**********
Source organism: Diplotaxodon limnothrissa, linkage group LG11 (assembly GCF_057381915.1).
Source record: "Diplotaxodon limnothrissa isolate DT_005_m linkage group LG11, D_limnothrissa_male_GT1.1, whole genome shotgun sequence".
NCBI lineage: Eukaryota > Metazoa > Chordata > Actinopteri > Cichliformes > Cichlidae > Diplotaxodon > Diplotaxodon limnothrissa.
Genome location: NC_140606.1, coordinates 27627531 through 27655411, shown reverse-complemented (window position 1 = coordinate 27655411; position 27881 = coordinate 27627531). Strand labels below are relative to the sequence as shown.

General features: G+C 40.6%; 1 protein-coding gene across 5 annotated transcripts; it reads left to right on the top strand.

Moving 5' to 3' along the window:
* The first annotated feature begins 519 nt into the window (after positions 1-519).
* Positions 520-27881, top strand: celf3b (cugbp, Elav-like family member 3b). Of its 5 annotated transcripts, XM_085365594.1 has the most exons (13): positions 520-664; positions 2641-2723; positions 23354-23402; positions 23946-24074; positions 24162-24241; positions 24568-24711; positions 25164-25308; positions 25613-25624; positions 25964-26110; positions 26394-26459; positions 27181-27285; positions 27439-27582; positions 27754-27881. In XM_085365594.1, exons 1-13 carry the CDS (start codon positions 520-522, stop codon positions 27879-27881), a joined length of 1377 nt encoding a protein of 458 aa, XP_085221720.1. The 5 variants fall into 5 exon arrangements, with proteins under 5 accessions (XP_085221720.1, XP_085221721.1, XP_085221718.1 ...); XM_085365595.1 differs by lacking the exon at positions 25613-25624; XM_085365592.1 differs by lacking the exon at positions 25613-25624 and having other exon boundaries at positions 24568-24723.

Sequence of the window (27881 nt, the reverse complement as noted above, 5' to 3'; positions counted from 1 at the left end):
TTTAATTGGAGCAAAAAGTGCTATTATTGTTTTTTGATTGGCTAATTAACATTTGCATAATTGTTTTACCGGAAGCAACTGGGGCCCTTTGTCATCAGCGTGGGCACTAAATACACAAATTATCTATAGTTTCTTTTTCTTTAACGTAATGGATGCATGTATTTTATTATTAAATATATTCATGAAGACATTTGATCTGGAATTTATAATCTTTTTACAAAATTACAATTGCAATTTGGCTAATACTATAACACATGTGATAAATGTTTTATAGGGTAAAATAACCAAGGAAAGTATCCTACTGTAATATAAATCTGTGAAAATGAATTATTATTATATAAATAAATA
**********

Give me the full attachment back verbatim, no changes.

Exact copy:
Source organism: Diplotaxodon limnothrissa, linkage group LG11 (assembly GCF_057381915.1).
Source record: "Diplotaxodon limnothrissa isolate DT_005_m linkage group LG11, D_limnothrissa_male_GT1.1, whole genome shotgun sequence".
NCBI lineage: Eukaryota > Metazoa > Chordata > Actinopteri > Cichliformes > Cichlidae > Diplotaxodon > Diplotaxodon limnothrissa.
Genome location: NC_140606.1, coordinates 27627531 through 27655411, shown reverse-complemented (window position 1 = coordinate 27655411; position 27881 = coordinate 27627531). Strand labels below are relative to the sequence as shown.

General features: G+C 40.6%; 1 protein-coding gene across 5 annotated transcripts; it reads left to right on the top strand.

Moving 5' to 3' along the window:
* The first annotated feature begins 519 nt into the window (after positions 1-519).
* Positions 520-27881, top strand: celf3b (cugbp, Elav-like family member 3b). Of its 5 annotated transcripts, XM_085365594.1 has the most exons (13): positions 520-664; positions 2641-2723; positions 23354-23402; positions 23946-24074; positions 24162-24241; positions 24568-24711; positions 25164-25308; positions 25613-25624; positions 25964-26110; positions 26394-26459; positions 27181-27285; positions 27439-27582; positions 27754-27881. In XM_085365594.1, exons 1-13 carry the CDS (start codon positions 520-522, stop codon positions 27879-27881), a joined length of 1377 nt encoding a protein of 458 aa, XP_085221720.1. The 5 variants fall into 5 exon arrangements, with proteins under 5 accessions (XP_085221720.1, XP_085221721.1, XP_085221718.1 ...); XM_085365595.1 differs by lacking the exon at positions 25613-25624; XM_085365592.1 differs by lacking the exon at positions 25613-25624 and having other exon boundaries at positions 24568-24723.

Sequence of the window (27881 nt, the reverse complement as noted above, 5' to 3'; positions counted from 1 at the left end):
TTTAATTGGAGCAAAAAGTGCTATTATTGTTTTTTGATTGGCTAATTAACATTTGCATAATTGTTTTACCGGAAGCAACTGGGGCCCTTTGTCATCAGCGTGGGCACTAAATACACAAATTATCTATAGTTTCTTTTTCTTTAACGTAATGGATGCATGTATTTTATTATTAAATATATTCATGAAGACATTTGATCTGGAATTTATAATCTTTTTACAAAATTACAATTGCAATTTGGCTAATACTATAACACATGTGATAAATGTTTTATAGGGTAAAATAACCAAGGAAAGTATCCTACTGTAATATAAATCTGTGAAAATGAATTATTATTATATAAATAAATA